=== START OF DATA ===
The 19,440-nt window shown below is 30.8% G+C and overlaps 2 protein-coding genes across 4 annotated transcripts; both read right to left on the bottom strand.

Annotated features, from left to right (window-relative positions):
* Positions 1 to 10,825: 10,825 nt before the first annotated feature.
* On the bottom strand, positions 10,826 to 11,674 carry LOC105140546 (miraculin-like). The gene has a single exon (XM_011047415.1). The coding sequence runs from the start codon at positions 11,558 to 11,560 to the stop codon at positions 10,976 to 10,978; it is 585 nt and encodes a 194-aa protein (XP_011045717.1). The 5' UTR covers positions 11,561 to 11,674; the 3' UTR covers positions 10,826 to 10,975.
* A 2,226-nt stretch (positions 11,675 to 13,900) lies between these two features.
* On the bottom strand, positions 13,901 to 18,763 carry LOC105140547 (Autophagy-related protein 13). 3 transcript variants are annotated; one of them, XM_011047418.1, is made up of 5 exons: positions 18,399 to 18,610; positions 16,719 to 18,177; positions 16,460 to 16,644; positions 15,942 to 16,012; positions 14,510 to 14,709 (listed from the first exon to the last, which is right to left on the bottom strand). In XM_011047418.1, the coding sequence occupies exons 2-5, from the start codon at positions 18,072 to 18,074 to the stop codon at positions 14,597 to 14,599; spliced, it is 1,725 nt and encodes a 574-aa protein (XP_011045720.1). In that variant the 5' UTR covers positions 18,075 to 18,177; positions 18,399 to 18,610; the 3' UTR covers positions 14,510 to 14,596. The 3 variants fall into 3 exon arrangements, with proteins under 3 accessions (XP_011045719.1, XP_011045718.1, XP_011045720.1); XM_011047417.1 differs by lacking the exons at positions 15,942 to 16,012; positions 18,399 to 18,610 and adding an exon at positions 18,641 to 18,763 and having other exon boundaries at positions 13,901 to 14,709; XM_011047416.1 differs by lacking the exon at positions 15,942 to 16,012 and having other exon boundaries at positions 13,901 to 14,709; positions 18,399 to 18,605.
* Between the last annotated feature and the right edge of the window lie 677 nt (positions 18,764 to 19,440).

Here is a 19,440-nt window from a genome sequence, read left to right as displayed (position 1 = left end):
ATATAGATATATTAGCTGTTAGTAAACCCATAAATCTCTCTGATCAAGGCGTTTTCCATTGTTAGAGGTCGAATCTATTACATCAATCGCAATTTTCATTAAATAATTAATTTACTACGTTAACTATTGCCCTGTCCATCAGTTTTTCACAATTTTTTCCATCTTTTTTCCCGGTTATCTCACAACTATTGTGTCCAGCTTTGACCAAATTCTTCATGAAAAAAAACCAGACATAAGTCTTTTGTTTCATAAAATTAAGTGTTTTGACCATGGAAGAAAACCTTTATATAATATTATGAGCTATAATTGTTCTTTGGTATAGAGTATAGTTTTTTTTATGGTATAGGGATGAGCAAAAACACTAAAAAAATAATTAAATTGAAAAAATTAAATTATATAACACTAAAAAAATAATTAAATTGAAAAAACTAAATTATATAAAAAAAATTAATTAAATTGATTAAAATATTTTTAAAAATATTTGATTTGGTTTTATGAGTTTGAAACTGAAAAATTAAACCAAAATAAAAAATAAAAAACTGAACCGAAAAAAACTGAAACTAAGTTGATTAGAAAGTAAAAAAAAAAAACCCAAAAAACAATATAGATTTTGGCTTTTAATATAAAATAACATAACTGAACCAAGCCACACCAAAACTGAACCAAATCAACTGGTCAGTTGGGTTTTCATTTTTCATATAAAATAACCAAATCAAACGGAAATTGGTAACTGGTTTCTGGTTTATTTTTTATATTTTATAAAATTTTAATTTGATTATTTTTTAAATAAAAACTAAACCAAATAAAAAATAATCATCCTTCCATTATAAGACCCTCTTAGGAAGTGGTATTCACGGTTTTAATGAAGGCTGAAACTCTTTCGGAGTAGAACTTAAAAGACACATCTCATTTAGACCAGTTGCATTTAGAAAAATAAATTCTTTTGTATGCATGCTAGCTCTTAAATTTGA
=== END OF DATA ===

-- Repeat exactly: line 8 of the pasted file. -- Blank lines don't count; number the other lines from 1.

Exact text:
Here is a 19,440-nt window from a genome sequence, read left to right as displayed (position 1 = left end):